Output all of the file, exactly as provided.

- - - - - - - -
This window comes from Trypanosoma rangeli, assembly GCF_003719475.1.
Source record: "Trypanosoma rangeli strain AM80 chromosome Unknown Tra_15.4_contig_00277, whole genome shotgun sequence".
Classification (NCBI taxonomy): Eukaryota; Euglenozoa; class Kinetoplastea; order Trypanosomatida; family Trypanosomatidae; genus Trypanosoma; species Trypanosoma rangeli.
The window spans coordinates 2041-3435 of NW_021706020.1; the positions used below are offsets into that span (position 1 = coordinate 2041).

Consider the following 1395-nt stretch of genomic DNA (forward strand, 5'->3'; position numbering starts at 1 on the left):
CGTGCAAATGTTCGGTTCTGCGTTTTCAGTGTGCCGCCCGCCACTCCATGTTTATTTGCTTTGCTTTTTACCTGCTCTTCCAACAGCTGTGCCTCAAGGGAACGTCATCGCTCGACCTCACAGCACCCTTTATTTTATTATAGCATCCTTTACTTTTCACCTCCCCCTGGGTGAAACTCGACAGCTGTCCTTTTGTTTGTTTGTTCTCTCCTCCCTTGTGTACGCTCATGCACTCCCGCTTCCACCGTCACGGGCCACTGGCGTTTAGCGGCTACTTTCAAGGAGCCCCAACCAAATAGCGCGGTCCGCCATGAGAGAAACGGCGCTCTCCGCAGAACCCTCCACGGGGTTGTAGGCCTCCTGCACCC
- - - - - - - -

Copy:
This window comes from Trypanosoma rangeli, assembly GCF_003719475.1.
Source record: "Trypanosoma rangeli strain AM80 chromosome Unknown Tra_15.4_contig_00277, whole genome shotgun sequence".
Classification (NCBI taxonomy): Eukaryota; Euglenozoa; class Kinetoplastea; order Trypanosomatida; family Trypanosomatidae; genus Trypanosoma; species Trypanosoma rangeli.
The window spans coordinates 2041-3435 of NW_021706020.1; the positions used below are offsets into that span (position 1 = coordinate 2041).

Consider the following 1395-nt stretch of genomic DNA (forward strand, 5'->3'; position numbering starts at 1 on the left):
CGTGCAAATGTTCGGTTCTGCGTTTTCAGTGTGCCGCCCGCCACTCCATGTTTATTTGCTTTGCTTTTTACCTGCTCTTCCAACAGCTGTGCCTCAAGGGAACGTCATCGCTCGACCTCACAGCACCCTTTATTTTATTATAGCATCCTTTACTTTTCACCTCCCCCTGGGTGAAACTCGACAGCTGTCCTTTTGTTTGTTTGTTCTCTCCTCCCTTGTGTACGCTCATGCACTCCCGCTTCCACCGTCACGGGCCACTGGCGTTTAGCGGCTACTTTCAAGGAGCCCCAACCAAATAGCGCGGTCCGCCATGAGAGAAACGGCGCTCTCCGCAGAACCCTCCACGGGGTTGTAGGCCTCCTGCACCC